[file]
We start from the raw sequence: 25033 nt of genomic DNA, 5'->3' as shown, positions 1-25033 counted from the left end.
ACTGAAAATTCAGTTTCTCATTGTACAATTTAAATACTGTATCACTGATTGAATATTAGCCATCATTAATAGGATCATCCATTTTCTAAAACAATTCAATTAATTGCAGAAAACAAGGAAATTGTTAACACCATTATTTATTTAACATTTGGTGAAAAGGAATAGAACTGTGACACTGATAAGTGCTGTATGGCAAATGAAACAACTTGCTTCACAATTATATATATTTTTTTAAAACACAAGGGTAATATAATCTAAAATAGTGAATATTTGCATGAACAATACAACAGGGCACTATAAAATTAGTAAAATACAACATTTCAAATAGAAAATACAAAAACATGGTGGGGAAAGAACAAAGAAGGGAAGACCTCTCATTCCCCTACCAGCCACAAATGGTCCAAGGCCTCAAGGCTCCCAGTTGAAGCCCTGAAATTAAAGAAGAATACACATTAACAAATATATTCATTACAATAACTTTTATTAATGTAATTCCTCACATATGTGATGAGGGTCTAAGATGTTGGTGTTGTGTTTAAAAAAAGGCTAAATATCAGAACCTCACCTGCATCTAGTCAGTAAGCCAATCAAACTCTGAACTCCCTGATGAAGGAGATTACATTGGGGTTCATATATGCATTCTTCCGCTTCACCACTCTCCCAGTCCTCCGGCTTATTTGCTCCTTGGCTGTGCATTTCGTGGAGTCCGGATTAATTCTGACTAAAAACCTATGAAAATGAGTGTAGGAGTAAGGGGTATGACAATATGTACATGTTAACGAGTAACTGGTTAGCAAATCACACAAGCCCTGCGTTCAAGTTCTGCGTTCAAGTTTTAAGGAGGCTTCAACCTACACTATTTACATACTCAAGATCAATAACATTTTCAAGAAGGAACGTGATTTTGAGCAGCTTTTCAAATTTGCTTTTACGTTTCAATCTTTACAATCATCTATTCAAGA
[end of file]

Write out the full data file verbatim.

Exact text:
We start from the raw sequence: 25033 nt of genomic DNA, 5'->3' as shown, positions 1-25033 counted from the left end.
ACTGAAAATTCAGTTTCTCATTGTACAATTTAAATACTGTATCACTGATTGAATATTAGCCATCATTAATAGGATCATCCATTTTCTAAAACAATTCAATTAATTGCAGAAAACAAGGAAATTGTTAACACCATTATTTATTTAACATTTGGTGAAAAGGAATAGAACTGTGACACTGATAAGTGCTGTATGGCAAATGAAACAACTTGCTTCACAATTATATATATTTTTTTAAAACACAAGGGTAATATAATCTAAAATAGTGAATATTTGCATGAACAATACAACAGGGCACTATAAAATTAGTAAAATACAACATTTCAAATAGAAAATACAAAAACATGGTGGGGAAAGAACAAAGAAGGGAAGACCTCTCATTCCCCTACCAGCCACAAATGGTCCAAGGCCTCAAGGCTCCCAGTTGAAGCCCTGAAATTAAAGAAGAATACACATTAACAAATATATTCATTACAATAACTTTTATTAATGTAATTCCTCACATATGTGATGAGGGTCTAAGATGTTGGTGTTGTGTTTAAAAAAAGGCTAAATATCAGAACCTCACCTGCATCTAGTCAGTAAGCCAATCAAACTCTGAACTCCCTGATGAAGGAGATTACATTGGGGTTCATATATGCATTCTTCCGCTTCACCACTCTCCCAGTCCTCCGGCTTATTTGCTCCTTGGCTGTGCATTTCGTGGAGTCCGGATTAATTCTGACTAAAAACCTATGAAAATGAGTGTAGGAGTAAGGGGTATGACAATATGTACATGTTAACGAGTAACTGGTTAGCAAATCACACAAGCCCTGCGTTCAAGTTCTGCGTTCAAGTTTTAAGGAGGCTTCAACCTACACTATTTACATACTCAAGATCAATAACATTTTCAAGAAGGAACGTGATTTTGAGCAGCTTTTCAAATTTGCTTTTACGTTTCAATCTTTACAATCATCTATTCAAGA